If-conditionals in Authentic Corpus-based English

Supakorn Phoocharoensil

Abstract


This research paper focuses on an investigation of if-conditional structures in naturally-occurring American English. The corpus-based analysis has revealed several alternative grammatical constructions, all of which occurred with higher frequency than the three traditional main types, which actually accounted for less than half of the entire if-conditional occurrences in the corpus, included in most ELT textbooks, lending support to previous studies (e.g. Gabrielatos, 2006, 2013). The study, furthermore, also discovered a current trend in native English speakers’ grammar, i.e. the preponderance of was over were in the second conditional, despite the fact that pedantic, prescriptive grammarians would disallow was in this if-clause type, which accords with Novogradec (2009). It is also very interesting to find dominant features of spoken English in connection with if-conditionals, namely gonna and other contractions, false starts, ellipses, and fillers. The last section pertains to pedagogical implications, offering some useful advice for teachers to incorporate authentic corpus-informed if-patterns into their instruction.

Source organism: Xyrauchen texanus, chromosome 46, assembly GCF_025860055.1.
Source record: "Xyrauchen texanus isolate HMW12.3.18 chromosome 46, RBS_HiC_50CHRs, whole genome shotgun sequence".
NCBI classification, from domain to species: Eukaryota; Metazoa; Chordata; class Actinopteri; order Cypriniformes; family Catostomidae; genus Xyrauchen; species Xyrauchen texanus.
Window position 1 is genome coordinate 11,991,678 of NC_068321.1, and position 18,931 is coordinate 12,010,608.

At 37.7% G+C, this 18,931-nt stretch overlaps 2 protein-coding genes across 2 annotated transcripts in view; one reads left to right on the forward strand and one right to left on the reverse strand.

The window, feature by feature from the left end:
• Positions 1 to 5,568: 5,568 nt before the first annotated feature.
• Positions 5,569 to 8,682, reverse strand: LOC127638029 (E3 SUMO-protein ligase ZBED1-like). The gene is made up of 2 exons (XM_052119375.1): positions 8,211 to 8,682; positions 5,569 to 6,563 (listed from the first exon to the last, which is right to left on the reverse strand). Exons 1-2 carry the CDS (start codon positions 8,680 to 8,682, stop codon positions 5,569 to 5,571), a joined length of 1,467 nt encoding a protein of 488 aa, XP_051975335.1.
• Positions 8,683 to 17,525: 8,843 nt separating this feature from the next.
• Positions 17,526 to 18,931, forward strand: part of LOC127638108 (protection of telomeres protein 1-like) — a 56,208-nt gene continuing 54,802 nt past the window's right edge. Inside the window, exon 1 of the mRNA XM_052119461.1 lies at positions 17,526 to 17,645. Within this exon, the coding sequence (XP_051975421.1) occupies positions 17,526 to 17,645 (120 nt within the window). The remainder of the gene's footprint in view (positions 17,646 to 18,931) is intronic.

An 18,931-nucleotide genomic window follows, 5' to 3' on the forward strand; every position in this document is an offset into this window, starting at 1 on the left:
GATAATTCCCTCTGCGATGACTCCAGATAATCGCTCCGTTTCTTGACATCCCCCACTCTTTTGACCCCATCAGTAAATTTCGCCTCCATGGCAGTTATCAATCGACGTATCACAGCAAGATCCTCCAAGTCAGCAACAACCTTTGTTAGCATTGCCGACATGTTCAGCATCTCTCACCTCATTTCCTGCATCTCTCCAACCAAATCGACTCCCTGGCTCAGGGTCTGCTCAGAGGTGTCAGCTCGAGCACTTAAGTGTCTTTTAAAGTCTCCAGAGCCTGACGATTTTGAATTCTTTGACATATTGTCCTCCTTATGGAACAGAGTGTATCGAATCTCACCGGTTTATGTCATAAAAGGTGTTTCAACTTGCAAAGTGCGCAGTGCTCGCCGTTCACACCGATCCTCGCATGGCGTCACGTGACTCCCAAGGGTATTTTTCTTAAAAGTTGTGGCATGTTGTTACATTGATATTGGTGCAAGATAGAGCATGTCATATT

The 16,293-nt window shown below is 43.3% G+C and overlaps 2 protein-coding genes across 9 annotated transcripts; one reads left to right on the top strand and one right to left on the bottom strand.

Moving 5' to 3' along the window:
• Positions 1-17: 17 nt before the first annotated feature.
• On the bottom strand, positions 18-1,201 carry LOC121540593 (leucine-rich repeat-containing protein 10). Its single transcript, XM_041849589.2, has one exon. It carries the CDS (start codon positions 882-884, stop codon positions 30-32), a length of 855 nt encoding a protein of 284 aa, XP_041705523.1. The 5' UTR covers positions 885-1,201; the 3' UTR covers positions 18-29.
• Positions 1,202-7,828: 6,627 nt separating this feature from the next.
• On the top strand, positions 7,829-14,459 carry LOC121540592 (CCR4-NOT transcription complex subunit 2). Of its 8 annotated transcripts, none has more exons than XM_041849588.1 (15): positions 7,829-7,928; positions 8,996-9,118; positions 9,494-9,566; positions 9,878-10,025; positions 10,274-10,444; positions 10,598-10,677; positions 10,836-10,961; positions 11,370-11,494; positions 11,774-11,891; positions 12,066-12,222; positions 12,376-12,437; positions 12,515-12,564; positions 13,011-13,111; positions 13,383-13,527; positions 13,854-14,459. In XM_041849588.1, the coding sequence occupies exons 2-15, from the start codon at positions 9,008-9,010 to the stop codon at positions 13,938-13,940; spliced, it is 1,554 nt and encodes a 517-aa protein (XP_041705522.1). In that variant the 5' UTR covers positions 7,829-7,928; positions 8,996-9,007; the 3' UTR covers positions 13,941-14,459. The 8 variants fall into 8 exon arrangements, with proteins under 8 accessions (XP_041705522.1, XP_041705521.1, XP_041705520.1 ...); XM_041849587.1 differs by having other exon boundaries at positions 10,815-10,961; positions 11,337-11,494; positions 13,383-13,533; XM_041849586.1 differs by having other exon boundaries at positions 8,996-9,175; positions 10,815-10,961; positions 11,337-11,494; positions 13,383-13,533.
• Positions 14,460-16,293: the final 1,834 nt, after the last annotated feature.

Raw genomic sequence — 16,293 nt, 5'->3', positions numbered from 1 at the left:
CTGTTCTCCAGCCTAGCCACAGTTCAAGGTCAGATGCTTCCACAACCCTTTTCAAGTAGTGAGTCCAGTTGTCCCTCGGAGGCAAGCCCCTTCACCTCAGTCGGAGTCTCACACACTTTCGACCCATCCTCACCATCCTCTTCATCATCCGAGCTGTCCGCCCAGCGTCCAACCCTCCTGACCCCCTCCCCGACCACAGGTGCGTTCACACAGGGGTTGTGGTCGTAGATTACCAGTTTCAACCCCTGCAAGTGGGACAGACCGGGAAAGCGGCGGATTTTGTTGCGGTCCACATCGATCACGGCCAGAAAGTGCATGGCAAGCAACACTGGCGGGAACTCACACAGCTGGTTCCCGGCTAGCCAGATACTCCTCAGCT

Full Text: PDF DOI: 10.5539/res.v6n3p62

Creative Commons License
This work is licensed under a Creative Commons Attribution 3.0 License.

Review of European Studies   ISSN 1918-7173 (Print)   ISSN 1918-7181 (Online)

Copyright © Canadian Center of Science and Education 

To make sure that you can receive messages from us, please add the 'ccsenet.org' domain to your e-mail 'safe list'. If you do not receive e-mail in your 'inbox', check your 'bulk mail' or 'junk mail' folders.